Microsoft Puts Java on Trial
The Redmond giant says it tinkered with Java because Sun's version was so faulty
The Java war has rolled into Washington. Even though Microsoft Corp. got its wrist slapped in a California court in November over the way it handles the Java programming technology, it's showing no signs of easing its campaign against Sun in the courtroom. The software giant came out swinging on Wednesday, Dec. 2 when Sun Microsystems Chief Scientist James Gosling -- the creator of Java -- took the stand as a government witness. Its tactic: To put Java itself on trial. "Java just doesn't deliver," says Charles Fitzgerald, a group product manager who is Microsoft's point man on the technology. "The government is saying Microsoft destroyed the Java dream. But we didn't. The dream failed on its own."
The notion that Java is a flop is not widely accepted in the computer industry, where the technology continues to create lots of buzz. Nevertheless, Microsoft has tried to discredit Sun's Java products at every turn in the three years since Java was announced -- even after it licensed Java from Sun in 1996. When Java was about to become Exhibit B (Netscape being Exhibit A) in the government's case, Microsoft held a special briefing for reporters near the Washington, D.C., courthouse on Dec. 1 to enumerate Java's shortcomings.
The company's demeanor was no different inside the courtroom. Gosling, a Sun vice-president, faced off against Microsoft Associate General Counsel Thomas Burt, who doggedly attacked Gosling's 35-page direct testimony. The key issue -- and the subject of civil litigation between the companies -- is whether Microsoft could make changes to the Sun progamming language. Sun has designed Java so that it can be used to create programs that run on any system that runs a "Java virtual machine" -- software that allows programs written in Java to run on top of a computer operating system. But that works only if all versions of Java are the same.
Gosling has accused Microsoft of trying to subvert Java by customizing it to head it off as a threat to the Windows operating system. But Burt insisted that Microsoft played fair with Java, offering developers a choice of programming software for any operating system or solely for Windows.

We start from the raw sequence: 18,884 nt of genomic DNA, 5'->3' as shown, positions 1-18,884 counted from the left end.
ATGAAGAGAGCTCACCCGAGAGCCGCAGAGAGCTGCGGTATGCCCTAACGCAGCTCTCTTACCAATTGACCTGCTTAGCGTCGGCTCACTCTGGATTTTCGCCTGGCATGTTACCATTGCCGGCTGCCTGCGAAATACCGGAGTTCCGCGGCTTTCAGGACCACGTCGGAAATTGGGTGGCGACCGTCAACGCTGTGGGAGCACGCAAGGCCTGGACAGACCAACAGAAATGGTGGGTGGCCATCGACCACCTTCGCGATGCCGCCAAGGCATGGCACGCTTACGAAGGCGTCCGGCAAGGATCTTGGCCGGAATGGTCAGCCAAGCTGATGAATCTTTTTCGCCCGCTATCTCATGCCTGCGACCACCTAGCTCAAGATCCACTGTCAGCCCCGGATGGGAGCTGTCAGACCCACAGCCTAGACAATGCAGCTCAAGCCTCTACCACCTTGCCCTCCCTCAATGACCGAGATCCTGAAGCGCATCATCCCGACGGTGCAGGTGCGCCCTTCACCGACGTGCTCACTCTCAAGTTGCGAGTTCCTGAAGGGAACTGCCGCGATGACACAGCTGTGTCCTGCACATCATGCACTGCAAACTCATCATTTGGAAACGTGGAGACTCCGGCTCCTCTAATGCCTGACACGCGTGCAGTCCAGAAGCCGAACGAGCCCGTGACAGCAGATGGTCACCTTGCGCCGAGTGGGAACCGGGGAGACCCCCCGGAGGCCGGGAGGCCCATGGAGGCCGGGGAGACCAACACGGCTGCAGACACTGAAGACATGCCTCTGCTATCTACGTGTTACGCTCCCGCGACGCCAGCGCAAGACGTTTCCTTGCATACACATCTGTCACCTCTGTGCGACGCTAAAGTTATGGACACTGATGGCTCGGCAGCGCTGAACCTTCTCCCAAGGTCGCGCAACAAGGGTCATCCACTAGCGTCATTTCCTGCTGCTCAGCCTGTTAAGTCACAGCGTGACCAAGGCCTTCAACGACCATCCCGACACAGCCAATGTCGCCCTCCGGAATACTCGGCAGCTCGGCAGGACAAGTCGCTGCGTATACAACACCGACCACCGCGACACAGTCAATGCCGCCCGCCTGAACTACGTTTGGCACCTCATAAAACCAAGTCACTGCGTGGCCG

"CHARGE!" Burt scored points by getting Gosling to admit that there are some negatives to trying to use "pure" Java to write programs that will run on any computer. Those programs often run more slowly than they would if created specifically for one operating system -- and sometimes there are incompatibilities. "It's not a finished product," conceded Gosling.
Burt also painted a picture of Sun as a company bent on taking advantage of Java to knock off Microsoft and chipmaker Intel Corp. as the reigning kings of the computer industry. Gosling denied knowing of such plans. But Burt offered up an E-mail that Sun CEO Scott McNealy wrote after he saw an early Java demonstration. "Charge! Kill Hewlett-Packard, IBM, Microsoft and Apple all at once," McNealy wrote.
Burt also displayed numerous memos from Sun executives that mapped out an ambitious strategy of first offering the Java language to programmers and then, once they adopted it, selling them specialized microprocessors and operating systems based on Java. Microsoft spokesman Mark Murray said later that this showed there is vigorous competition in the computer industry -- and no need for the government to restrain Microsoft. "Sun wanted to leverage Java to dominate all of computing -- chips, software, and the Internet," Murray said.